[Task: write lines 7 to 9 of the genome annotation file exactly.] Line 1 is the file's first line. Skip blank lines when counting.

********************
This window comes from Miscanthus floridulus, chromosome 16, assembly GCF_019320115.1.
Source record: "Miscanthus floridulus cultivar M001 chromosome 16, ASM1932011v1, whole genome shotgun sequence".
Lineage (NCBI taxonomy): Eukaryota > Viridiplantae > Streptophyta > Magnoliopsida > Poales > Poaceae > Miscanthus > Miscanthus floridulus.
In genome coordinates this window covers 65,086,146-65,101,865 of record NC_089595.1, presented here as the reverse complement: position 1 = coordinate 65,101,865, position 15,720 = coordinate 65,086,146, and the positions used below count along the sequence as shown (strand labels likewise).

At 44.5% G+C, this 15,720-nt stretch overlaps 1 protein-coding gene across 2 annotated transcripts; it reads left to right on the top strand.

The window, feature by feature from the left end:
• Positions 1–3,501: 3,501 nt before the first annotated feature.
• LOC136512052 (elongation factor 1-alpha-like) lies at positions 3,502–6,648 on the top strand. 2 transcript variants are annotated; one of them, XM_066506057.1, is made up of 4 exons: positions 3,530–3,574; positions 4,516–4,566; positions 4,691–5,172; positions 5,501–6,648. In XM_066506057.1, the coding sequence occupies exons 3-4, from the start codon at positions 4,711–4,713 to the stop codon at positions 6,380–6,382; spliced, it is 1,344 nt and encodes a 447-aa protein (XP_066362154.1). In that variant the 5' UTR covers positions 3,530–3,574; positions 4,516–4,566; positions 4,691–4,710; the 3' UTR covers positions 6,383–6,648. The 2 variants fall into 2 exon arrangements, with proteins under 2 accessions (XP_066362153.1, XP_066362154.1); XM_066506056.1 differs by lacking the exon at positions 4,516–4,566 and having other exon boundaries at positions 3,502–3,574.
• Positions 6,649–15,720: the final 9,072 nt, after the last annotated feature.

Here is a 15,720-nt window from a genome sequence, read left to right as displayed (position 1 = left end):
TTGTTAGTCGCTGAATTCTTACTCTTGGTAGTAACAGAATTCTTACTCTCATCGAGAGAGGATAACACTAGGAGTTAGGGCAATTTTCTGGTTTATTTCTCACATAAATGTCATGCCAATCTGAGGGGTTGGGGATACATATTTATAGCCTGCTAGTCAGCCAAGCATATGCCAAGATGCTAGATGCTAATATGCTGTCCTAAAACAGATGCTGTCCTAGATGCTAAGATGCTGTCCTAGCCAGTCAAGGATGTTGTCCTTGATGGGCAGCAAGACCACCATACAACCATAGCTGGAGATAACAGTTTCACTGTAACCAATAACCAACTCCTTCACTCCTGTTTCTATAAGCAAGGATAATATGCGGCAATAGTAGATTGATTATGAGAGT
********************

• Positions 1–3,501: 3,501 nt before the first annotated feature.
• LOC136512052 (elongation factor 1-alpha-like) lies at positions 3,502–6,648 on the top strand. 2 transcript variants are annotated; one of them, XM_066506057.1, is made up of 4 exons: positions 3,530–3,574; positions 4,516–4,566; positions 4,691–5,172; positions 5,501–6,648. In XM_066506057.1, the coding sequence occupies exons 3-4, from the start codon at positions 4,711–4,713 to the stop codon at positions 6,380–6,382; spliced, it is 1,344 nt and encodes a 447-aa protein (XP_066362154.1). In that variant the 5' UTR covers positions 3,530–3,574; positions 4,516–4,566; positions 4,691–4,710; the 3' UTR covers positions 6,383–6,648. The 2 variants fall into 2 exon arrangements, with proteins under 2 accessions (XP_066362153.1, XP_066362154.1); XM_066506056.1 differs by lacking the exon at positions 4,516–4,566 and having other exon boundaries at positions 3,502–3,574.
• Positions 6,649–15,720: the final 9,072 nt, after the last annotated feature.